university of Oregon

The End of Oregon’s Golden Era

“Success comprises in itself the seeds of its own decline and sport is not spared by this law” Pierre de Coubertin

Oregon Football use to be the toast of the college football universe. The program had great facilities, incredible boosters, and an avid fan base. With Nike’s backing, the team had unlimited uniform combinations and tons of media coverage.

However, success is fueled by wins, and when losses mount…well…college football can be a fickle lover.

Following a disastrous Alamo Bowl loss, in which Oregon once lead by more than 30-points, and a 2016 campaign that finished with an abysmal four wins. The once proud program finished at the bottom of its conference and division.

Something needed to be done, so the University of Oregon’s Athletic Department made a drastic move. A maneuver that hadn’t been done since the 1970s. Fire its head coach.

The last firing of an Oregon Football Head Coach occurred in 1976, when Don Reid was dismissed. During the last 40-years, the program has hired head coaches from within its system. A strategy that’s created a continuity unrivaled in college football; however, that streak ended in 2016 with the termination of Mark Helfrich.

Why? Coach Helfrich took over a program that was souring. His tenure as head coach saw a decline in recruiting, a breakdown in discipline, and slippage in fan enthusiasm.

The decline in Oregon’s play prompted an interesting piece by AlmostDailyBrett, which attempts to explain ” The End of Oregon’s Golden Era.”

Oregon alumni and fans can only hope that Oregon’s decline is short lived. Perhaps, the UO’s Athletic Department has taken a step in the right direction by hiring its new head coach: Willie Taggart.

Duck Nation will soon see if Coach Taggart and his new coaching staff corrects Oregon’s woes. Just maybe, he is the shot in the arm that is needed to right the ship and return the Ducks to their Golden Era.




Mariota Wins The Heisman!

A new day dawned for fans of the Oregon Ducks. A decade and a half of building a winning program culminated in the schools first Heisman trophy winner.

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Marcus Mariota’s talent has been no secret at Oregon, and now the world knows just how talented the Hawaiian native is. This year’s Heisman winner received the second highest vote totals (90.9%) in the trophy’s 80-year history.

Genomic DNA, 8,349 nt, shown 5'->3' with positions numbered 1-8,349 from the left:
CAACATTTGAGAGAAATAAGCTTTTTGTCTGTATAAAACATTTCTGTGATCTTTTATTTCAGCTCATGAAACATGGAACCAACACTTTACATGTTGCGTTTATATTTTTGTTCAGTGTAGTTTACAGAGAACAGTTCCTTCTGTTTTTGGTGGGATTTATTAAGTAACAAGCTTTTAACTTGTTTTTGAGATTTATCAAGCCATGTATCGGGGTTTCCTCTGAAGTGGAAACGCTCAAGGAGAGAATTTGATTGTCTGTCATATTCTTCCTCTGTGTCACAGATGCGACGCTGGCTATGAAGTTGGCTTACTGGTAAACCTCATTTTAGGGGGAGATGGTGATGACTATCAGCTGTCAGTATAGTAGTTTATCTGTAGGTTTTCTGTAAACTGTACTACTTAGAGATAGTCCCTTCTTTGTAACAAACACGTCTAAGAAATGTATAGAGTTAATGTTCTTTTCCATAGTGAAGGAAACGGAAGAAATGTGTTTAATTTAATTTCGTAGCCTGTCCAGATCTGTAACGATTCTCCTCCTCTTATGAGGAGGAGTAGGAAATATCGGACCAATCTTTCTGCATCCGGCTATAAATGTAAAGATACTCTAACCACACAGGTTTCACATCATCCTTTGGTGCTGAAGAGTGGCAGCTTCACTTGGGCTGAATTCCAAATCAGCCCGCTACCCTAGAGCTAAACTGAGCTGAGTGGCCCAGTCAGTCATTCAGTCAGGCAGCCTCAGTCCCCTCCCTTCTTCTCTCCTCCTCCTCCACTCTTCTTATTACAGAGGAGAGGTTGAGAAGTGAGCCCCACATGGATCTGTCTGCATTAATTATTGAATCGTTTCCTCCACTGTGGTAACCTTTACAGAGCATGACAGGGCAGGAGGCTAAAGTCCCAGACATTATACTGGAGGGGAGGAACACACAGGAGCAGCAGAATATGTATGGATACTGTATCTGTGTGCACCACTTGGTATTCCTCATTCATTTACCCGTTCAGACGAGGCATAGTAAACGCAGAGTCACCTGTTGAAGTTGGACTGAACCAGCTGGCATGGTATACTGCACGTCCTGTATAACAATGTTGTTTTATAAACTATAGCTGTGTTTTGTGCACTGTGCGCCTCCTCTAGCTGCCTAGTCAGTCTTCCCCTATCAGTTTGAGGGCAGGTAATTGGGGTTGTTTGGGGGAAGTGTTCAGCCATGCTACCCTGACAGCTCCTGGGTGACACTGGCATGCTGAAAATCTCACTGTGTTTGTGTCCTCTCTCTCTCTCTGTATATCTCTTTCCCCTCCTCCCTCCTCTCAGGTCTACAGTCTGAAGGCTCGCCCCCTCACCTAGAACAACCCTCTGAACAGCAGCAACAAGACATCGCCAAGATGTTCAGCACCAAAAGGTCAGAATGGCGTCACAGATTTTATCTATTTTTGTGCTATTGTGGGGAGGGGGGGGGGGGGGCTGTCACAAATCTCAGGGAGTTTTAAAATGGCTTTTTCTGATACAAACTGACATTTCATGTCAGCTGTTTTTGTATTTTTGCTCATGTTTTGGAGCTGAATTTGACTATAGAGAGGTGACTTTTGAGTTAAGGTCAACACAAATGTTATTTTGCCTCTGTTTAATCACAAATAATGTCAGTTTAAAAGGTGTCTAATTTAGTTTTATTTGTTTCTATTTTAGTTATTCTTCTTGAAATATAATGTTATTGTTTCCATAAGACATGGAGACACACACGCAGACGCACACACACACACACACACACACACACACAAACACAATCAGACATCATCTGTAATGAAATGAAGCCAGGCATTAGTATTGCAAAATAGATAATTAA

Another first for Mariota is that he is the first man from Hawaii, and the first Polynesian, to win the Heisman trophy.

The next step in Oregon’s history will be to bring home a national championship, but for now. Duck fans should all be celebrating this historic moment because years of hard work and sacrifice have paid off.

Congratulations to Marcus Mariota and the Oregon Ducks.

More information on the vote and the trophy’s history can be found at the official Heisman website:!the-vote/c2b1

CFB Playoffs: A Quagmire In The Making

Football is an incredible game. Sometimes it’s so incredible, it’s unbelievable­–Tom Landry

Screen Shot 2013-10-31 at 1.57.25 PMCollege football’s new playoff system is only a year away. I was excited to see this development finally come to about, until I read about the framework that is in place to decide the teams. Now I’m hesitant because the structure that is in place will undoubtedly bring chaos, perplexity, and disenchantment.

During the BCS era, controversy was the rule, not the exception, when it came to the BCS championship. I give the BCS some credit because it was a huge step in the right direction compared to the old system. Under the pre-BCS system sport’s writers and pundits would vote for a national champion following the bowl season. This format obviously left a lot to be desired because the best teams may never play one another. In fact, in many cases this system left the championship in dispute.

The BCS promised to fix this major oversight by giving college football fans an undisputed national champion, and for a little bit it did provide a nice alternative to the old system. However, it did not take long for the BCS system’s subjectivity and bias to rear it ugly head. As stated above, “during the BCS era controversy was the rule, not the exception….” This is seen in a number of championship selection controversies that ran throughout the 16-year existence of the BCS.